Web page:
However, the degree of drought resistance varies between landraces and their place of origin; the severity and velocity of the drought and phenological stage effected (Collinson et al. 1997, 1999; Jorgensen et al. 2010; Vurayai et al. 2011; Laary et al. 2012; Mabhaudhi and Modi 2013; Al Shareef et al. 2014; Chibarabada et al. 2015; Nautiyal et al. 2017). For example, Berchie et al. (2012) evaluated a number of landraces of bambara groundnuts for their resistance to drought and heat and reported that some landraces could withstand 120 days of drought when irrigation was stopped at 30 DAP. The most drought-resistant landrace identified, Burkina, was a landrace collected from ‘Burkina Faso’, a Sahelian country, it had the highest leaf and root biomass of the landraces recorded, and few pods were produced, while others failed to produce any pods. There are also other landraces such as ‘NAV 4’, ‘NAV Red’, and ‘Black eye’, which survived prolonged drought under high temperatures of up to 40.2 °C during the growing season (Berchie et al. 2012).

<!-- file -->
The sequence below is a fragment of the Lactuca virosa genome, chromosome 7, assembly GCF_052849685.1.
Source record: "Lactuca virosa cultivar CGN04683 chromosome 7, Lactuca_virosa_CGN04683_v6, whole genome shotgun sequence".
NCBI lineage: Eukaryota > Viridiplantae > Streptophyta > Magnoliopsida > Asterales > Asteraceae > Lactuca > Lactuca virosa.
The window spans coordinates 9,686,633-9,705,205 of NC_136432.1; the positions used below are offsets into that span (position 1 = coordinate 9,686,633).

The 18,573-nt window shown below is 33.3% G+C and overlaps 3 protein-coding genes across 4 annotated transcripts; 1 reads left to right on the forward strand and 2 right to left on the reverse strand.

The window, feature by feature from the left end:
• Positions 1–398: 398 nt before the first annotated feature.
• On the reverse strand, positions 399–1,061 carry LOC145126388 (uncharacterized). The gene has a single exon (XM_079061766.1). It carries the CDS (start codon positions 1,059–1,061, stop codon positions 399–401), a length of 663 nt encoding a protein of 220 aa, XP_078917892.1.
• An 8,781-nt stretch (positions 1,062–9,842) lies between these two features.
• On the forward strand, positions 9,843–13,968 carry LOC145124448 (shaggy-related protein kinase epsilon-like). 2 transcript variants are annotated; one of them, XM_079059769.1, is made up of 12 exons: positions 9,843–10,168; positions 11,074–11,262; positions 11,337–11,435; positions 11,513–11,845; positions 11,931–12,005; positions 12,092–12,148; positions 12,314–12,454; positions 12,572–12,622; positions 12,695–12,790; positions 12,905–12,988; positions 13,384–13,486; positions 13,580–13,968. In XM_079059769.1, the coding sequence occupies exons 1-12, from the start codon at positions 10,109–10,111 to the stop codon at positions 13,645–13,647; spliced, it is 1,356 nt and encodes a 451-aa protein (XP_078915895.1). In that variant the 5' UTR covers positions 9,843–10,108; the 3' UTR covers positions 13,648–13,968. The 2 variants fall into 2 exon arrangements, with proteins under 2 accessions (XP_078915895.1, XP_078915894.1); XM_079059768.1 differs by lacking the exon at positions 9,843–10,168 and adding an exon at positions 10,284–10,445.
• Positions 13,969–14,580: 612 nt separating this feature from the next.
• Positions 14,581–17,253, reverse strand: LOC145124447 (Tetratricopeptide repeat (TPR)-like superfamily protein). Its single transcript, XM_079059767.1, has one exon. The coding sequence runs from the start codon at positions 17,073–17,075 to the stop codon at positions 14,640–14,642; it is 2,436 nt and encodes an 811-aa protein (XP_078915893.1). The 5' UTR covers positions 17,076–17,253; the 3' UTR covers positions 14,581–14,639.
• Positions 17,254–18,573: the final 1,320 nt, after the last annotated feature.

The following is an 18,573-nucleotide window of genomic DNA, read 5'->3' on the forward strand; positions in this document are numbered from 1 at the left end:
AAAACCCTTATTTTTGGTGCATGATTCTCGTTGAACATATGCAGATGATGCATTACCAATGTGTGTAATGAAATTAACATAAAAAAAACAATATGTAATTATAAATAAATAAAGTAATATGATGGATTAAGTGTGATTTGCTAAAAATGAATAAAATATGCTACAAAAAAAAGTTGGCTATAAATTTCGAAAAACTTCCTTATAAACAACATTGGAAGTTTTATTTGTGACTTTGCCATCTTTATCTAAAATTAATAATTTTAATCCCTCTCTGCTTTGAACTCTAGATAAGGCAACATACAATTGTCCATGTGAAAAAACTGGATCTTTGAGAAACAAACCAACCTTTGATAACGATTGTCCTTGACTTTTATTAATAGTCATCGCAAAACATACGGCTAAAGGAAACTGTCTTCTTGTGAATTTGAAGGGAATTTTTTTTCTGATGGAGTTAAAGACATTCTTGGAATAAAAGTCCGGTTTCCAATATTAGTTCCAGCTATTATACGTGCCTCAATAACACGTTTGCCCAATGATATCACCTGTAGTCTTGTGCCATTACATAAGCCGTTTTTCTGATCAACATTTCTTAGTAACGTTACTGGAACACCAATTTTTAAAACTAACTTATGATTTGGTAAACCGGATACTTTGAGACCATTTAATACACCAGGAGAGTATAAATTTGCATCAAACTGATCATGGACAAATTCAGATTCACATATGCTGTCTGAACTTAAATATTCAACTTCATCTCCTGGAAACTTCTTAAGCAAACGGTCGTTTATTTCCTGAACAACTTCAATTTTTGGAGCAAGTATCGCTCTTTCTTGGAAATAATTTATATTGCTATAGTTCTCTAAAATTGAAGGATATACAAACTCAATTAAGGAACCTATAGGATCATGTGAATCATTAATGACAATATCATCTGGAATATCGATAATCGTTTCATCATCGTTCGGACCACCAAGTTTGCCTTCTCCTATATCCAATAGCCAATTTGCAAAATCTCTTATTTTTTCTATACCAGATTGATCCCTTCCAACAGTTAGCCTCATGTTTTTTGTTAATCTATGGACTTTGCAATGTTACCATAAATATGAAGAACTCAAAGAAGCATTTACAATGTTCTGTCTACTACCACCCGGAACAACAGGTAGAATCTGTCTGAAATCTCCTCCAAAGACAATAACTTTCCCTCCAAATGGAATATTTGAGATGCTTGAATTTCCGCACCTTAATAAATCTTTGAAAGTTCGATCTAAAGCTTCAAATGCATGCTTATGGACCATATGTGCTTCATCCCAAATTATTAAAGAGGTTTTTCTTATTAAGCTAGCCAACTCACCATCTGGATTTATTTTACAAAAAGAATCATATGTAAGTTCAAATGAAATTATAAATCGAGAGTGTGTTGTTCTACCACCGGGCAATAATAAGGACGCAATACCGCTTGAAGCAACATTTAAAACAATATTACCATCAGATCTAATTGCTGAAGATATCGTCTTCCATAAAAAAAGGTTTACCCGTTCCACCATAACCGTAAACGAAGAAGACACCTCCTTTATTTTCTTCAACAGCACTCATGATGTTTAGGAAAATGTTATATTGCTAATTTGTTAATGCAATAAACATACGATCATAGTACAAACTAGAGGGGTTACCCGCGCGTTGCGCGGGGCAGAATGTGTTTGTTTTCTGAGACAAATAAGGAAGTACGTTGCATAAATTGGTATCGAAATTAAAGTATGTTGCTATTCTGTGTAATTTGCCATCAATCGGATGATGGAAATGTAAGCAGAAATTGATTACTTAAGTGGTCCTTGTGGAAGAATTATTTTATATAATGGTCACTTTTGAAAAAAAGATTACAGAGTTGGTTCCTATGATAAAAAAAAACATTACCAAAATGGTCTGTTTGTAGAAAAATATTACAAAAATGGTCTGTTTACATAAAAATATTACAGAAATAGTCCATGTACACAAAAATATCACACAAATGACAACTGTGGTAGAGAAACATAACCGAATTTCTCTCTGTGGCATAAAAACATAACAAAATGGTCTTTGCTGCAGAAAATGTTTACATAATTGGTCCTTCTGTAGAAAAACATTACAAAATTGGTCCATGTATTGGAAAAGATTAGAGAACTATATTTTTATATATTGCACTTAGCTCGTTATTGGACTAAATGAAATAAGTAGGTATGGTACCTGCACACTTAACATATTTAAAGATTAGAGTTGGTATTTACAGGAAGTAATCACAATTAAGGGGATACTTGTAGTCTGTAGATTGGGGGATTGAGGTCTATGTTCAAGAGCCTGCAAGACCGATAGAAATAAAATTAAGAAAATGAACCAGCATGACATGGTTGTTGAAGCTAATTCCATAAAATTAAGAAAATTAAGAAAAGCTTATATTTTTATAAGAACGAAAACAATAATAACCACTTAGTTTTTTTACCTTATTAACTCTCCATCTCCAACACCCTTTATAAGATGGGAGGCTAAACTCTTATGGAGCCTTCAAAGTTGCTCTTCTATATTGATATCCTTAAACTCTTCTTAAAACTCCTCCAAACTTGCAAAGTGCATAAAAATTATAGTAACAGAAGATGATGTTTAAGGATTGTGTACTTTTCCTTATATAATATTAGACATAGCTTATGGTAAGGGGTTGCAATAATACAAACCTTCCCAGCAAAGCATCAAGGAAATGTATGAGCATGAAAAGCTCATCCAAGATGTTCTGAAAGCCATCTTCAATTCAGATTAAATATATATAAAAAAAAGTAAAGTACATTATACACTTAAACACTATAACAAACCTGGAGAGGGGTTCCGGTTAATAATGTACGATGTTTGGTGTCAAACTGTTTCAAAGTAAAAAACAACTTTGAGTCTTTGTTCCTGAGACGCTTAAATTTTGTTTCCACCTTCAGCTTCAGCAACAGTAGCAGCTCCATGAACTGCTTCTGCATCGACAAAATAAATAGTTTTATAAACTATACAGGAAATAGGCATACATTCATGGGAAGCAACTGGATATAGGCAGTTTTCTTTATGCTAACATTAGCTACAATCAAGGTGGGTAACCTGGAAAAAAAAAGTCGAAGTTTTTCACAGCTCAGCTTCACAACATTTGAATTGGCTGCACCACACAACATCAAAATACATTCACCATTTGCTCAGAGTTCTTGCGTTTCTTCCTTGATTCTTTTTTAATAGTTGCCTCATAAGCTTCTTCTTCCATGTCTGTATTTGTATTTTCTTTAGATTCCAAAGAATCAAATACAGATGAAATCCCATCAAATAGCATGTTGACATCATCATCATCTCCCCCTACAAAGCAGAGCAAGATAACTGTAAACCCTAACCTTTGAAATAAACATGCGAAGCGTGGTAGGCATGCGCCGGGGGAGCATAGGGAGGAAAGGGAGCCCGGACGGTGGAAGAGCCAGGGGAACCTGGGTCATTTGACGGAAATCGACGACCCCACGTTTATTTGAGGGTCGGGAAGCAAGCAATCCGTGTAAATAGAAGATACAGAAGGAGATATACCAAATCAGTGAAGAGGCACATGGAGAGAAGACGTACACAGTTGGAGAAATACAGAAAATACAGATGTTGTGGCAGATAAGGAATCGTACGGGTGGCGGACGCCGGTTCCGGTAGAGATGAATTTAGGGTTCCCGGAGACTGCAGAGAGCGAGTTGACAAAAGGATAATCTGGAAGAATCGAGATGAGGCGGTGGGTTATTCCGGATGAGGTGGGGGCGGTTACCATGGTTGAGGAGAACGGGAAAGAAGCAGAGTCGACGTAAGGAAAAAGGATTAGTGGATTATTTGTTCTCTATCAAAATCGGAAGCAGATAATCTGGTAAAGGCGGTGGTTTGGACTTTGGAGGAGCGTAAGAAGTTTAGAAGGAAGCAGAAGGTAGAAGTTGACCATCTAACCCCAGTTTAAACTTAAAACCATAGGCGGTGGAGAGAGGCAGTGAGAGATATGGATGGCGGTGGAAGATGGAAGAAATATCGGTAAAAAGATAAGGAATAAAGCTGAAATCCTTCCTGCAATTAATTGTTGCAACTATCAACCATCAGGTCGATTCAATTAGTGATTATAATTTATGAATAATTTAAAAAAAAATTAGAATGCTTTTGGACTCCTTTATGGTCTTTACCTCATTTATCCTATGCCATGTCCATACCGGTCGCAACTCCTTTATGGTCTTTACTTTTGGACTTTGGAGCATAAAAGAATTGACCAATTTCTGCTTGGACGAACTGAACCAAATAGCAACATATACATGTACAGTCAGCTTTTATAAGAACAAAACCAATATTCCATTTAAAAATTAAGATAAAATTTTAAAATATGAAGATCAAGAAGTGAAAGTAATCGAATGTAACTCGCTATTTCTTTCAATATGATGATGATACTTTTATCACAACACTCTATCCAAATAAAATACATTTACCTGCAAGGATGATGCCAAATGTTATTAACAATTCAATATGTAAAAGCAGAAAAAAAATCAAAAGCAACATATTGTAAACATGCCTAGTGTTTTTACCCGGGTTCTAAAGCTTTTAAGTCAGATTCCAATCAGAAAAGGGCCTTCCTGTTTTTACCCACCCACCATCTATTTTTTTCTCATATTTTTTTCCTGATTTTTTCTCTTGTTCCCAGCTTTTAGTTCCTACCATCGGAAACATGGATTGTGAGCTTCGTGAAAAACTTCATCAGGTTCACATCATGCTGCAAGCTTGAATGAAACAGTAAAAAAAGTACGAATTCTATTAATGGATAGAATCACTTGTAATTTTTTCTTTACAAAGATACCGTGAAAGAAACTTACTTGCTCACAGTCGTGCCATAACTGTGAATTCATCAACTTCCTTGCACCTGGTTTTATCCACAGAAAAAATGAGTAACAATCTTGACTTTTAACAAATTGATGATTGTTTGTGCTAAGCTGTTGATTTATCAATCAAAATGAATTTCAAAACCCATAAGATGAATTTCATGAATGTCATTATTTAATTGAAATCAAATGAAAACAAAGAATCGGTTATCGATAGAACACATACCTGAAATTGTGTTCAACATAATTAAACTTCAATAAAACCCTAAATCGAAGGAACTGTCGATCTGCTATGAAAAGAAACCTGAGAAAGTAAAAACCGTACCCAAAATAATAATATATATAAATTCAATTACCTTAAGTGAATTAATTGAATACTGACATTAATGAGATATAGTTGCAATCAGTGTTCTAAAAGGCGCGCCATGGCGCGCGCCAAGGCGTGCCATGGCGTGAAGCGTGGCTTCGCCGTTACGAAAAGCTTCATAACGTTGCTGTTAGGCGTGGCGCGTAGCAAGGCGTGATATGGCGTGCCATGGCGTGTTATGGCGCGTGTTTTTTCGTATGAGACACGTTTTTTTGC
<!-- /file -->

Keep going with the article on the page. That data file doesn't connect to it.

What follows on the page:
Bambara groundnut has been adapted to contrasting environments, ranging from cool temperatures at night and high temperatures during the day (approximately 10–20 °C difference between day and night, depending on month) in the arid environment of Botswana, to far milder and more humid environments in Indonesia (days around 29 °C and night 23 °C). The observed drought-resistance mechanisms exhibited in bambara groundnut could help this species cope with mild, intermittent, and terminal drought stress. Although drought stress generally decreases the yield of bambara groundnut and most other crops, bambara groundnut was still able to produce a reasonable yield of up to 1.7 t ha−1 of dried pods with a range of 1.3–2.1 t ha−1 (Mwale et al. 2007). These yields are reported to be higher than chickpea cultivars (0.3–0.5 t ha−1) and are comparable to drought resistant groundnut cultivars under similar drought stress condition (Leport et al. 1999; Collino et al. 2000). In general, high efficiency of resource capture and conversion in bambara groundnut could be key contributors for crop productivity under drought. Despite a reduced radiation conversion coefficient (εs) in bambara groundnut from 1.51 to 1.02 g MJ−1 due to drought stress, εs of bambara groundnut reported in Mwale et al. (2007) was higher than those reported in soybean (Glycine max), which ranged from 0.52 to 0.92 g MJ−1 (De Costa and Shanmugathasan 2002; Board et al. 1994) and in cowpea ranged from 0.07 ± 0.03 to 0.50 ± 0.01 g MJ−1 m−2 (Craufurd and Wheeler 1999) under minimal soil moisture conditions. The efficiency of plants converting water into dry matter (εw) is essential for high potential yield production. As reported in Mwale et al. (2007), εw of bambara groundnut (1.65 g kg−1) under drought stress was shown to be higher than most of the grain legumes grown in low rainfall Mediterranean environments, such as lentil (Lens culinaris Medik; 1.37 g kg−1) (Zhang et al. 2000) and chickpea (1.11 g kg−1) (Siddique et al. 2001).